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More Than a Job - Shaniah Adler

I have only worked in care for a year, which may not seem like a long time to some people but during this time I have learned so much. It is very clear to me that care work is more than just a job.

I started working in care during the pandemic, as I knew that homes needed staff and I had nothing else to do. However, I did not imagine myself loving the job as much as I do now. The bond that you make with the individuals you support and your colleagues is something that cannot be described.

Constant Anxiety

Through lockdown, everyone had to stay at home so the only two places I was travelling to was between work and home. This meant that I was spending five days a week with the residents and my colleagues and then going home to just my one housemate. This meant I quickly developed my work relationships and learned what I needed to know about the job and the individuals I would be caring for.

Although starting the job in lockdown had some benefits, there were many challenges such as the residents not being able to take part in their favourite activities and the constant anxiety of Covid 19 coming into the home.

The home that I work at has been fortunate not to have a big outbreak; however, we did have a few cases. Seeing everyone you work with so worried was bad but seeing residents you care about so poorly and confused was the worst part.

Supporting individuals in full PPE for long shifts obviously has an affect on your physical wellbeing but it’s the mental side that I think people don’t appreciate. The constant anxiety about whether people will be okay, the fear of catching and spreading the virus, the constant uncertainty.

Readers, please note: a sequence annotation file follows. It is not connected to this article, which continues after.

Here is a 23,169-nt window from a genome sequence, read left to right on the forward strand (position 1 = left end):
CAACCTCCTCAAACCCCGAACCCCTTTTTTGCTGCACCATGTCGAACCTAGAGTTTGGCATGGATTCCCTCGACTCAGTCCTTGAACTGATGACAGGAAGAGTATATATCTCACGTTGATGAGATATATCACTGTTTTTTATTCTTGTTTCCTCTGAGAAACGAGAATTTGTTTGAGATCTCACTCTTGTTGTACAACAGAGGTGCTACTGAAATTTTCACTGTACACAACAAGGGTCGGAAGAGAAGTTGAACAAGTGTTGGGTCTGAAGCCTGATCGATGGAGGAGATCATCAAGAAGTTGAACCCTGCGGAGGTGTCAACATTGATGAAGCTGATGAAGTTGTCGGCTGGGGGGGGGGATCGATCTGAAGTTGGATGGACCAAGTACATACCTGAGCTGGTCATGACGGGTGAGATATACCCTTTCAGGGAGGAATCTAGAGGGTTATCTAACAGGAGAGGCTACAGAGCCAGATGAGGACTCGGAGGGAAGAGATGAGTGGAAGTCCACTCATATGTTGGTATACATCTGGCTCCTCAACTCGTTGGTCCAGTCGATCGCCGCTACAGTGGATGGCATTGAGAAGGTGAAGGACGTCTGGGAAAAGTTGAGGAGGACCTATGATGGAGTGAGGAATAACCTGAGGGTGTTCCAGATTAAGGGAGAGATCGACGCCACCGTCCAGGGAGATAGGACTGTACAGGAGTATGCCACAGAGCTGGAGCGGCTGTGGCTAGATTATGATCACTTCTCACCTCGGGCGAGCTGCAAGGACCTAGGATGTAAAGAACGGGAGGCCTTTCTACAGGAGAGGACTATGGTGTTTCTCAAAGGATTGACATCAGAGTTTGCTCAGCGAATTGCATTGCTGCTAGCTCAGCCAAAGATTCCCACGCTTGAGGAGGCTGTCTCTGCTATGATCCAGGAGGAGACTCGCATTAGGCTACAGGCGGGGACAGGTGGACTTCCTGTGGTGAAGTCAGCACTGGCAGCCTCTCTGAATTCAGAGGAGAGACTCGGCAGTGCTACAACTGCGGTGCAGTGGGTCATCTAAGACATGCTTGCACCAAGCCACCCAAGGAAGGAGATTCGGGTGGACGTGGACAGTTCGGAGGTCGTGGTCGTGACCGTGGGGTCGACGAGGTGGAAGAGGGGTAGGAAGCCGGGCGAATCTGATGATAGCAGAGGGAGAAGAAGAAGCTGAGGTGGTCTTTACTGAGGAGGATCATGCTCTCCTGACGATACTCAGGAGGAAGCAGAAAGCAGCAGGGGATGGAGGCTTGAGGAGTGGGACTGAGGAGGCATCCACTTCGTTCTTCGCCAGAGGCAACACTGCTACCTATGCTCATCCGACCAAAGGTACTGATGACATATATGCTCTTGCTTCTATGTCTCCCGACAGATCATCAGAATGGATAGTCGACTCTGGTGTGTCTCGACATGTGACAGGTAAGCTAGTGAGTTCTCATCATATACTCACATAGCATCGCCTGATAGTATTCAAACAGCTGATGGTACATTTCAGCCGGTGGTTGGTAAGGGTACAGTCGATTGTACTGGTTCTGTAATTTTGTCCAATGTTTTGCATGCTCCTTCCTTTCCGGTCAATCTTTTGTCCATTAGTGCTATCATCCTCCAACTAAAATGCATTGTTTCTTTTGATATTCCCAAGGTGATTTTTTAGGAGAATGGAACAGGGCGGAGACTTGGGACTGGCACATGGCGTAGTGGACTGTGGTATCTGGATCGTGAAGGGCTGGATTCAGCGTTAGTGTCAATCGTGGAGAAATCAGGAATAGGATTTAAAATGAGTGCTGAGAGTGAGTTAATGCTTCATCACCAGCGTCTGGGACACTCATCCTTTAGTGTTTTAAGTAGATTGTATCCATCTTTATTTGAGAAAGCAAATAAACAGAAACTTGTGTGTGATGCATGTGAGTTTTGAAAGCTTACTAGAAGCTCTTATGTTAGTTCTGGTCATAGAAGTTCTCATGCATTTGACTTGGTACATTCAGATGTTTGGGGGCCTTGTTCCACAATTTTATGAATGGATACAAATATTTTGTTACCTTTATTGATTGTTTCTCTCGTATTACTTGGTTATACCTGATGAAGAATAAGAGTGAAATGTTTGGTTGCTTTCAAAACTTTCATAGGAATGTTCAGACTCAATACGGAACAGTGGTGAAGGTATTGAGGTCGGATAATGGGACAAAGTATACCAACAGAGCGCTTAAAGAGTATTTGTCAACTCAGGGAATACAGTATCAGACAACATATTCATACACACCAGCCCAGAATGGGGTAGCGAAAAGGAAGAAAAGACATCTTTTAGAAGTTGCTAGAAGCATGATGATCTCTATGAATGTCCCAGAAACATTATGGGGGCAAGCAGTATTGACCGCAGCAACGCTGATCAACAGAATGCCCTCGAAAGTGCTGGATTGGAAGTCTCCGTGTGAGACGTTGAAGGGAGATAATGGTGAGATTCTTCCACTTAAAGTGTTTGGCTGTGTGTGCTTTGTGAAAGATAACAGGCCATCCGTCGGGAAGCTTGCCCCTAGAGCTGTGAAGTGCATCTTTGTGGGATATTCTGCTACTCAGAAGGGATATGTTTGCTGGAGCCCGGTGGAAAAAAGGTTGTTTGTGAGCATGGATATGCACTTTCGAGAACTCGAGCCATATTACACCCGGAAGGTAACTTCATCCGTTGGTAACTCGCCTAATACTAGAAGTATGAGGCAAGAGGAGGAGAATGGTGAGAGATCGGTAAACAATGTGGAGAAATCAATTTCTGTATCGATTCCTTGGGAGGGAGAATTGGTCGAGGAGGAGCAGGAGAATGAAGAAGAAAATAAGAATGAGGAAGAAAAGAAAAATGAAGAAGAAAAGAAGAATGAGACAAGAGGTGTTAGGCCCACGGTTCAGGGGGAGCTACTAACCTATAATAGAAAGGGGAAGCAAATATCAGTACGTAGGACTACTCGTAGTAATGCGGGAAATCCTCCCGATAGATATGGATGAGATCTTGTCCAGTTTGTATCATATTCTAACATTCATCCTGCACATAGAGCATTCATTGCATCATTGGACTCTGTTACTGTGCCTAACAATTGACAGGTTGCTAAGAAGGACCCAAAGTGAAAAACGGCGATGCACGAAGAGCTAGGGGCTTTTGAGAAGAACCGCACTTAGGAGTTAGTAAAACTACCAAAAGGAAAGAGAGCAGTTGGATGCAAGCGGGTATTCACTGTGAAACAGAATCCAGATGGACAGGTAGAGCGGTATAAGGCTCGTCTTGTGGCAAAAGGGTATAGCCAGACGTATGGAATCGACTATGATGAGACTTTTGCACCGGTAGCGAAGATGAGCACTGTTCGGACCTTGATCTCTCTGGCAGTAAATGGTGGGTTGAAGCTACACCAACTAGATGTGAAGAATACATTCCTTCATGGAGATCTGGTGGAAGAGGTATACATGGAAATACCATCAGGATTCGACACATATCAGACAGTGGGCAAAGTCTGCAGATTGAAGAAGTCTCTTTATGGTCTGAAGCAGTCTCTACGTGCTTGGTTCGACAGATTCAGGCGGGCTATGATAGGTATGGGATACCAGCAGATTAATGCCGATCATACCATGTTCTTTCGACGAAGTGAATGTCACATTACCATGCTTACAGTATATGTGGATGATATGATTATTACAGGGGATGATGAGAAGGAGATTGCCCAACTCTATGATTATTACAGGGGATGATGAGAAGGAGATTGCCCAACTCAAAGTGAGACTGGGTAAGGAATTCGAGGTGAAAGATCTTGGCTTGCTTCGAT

During the height of the pandemic, I worked overtime shifts because I was lucky enough to not catch the virus and I wanted to be a familiar face to the residents so that they were not alone with unfamiliar agency staff when they were poorly. Even though I was working more than normal, the anxiety about the residents would continue when I was at home; the constant worry about whether they were okay. This is partly what I mean when I say that it’s more than a job. The residents become people that you think about every day without meaning to. 

All you Want to do is Help

I don’t think many people understand the importance of care work. A lot of the work is brushed over instead of giving people the praise that they deserve. Even without a pandemic, care work brings many challenges.

Before starting this job, I had never supported anyone with challenging behaviour and I don’t think I had ever even witnessed it so it was a real shock to see people injuring themselves or others. I have since experienced this many times as a few of the residents I support have challenging behaviour. This comes with many physical demands and the obvious risk of injury but the emotional demands of challenging behaviour are often not discussed. Seeing individuals that you care for really upset, having self-injurious behaviour and in pain is hard to watch because all you want to do is help them. 

Caring through Christmas                                  

I grew up in a small town in South Wales and moved to Birmingham for university. I love Birmingham and I love the independence of living alone. The change between living in a small town to working in Birmingham is huge and it definitely opened up my eyes to the world a lot more.

Although I enjoy living away from home, something that I did not think about when getting this job was the holiday period. Last Christmas I worked Christmas Day and Boxing Day and it was the first time ever that I had not spent Christmas with my family. I did have fun with the residents and it was nice to help them celebrate with people who are familiar to them.

I think the image of carers compared to the reality is so different. The tasks and activities that carers have to do is so much more than people realise. I feel absolutely honoured to be a carer and I love doing my job. It is so rewarding and you genuinely feel as though you are making people’s lives better.

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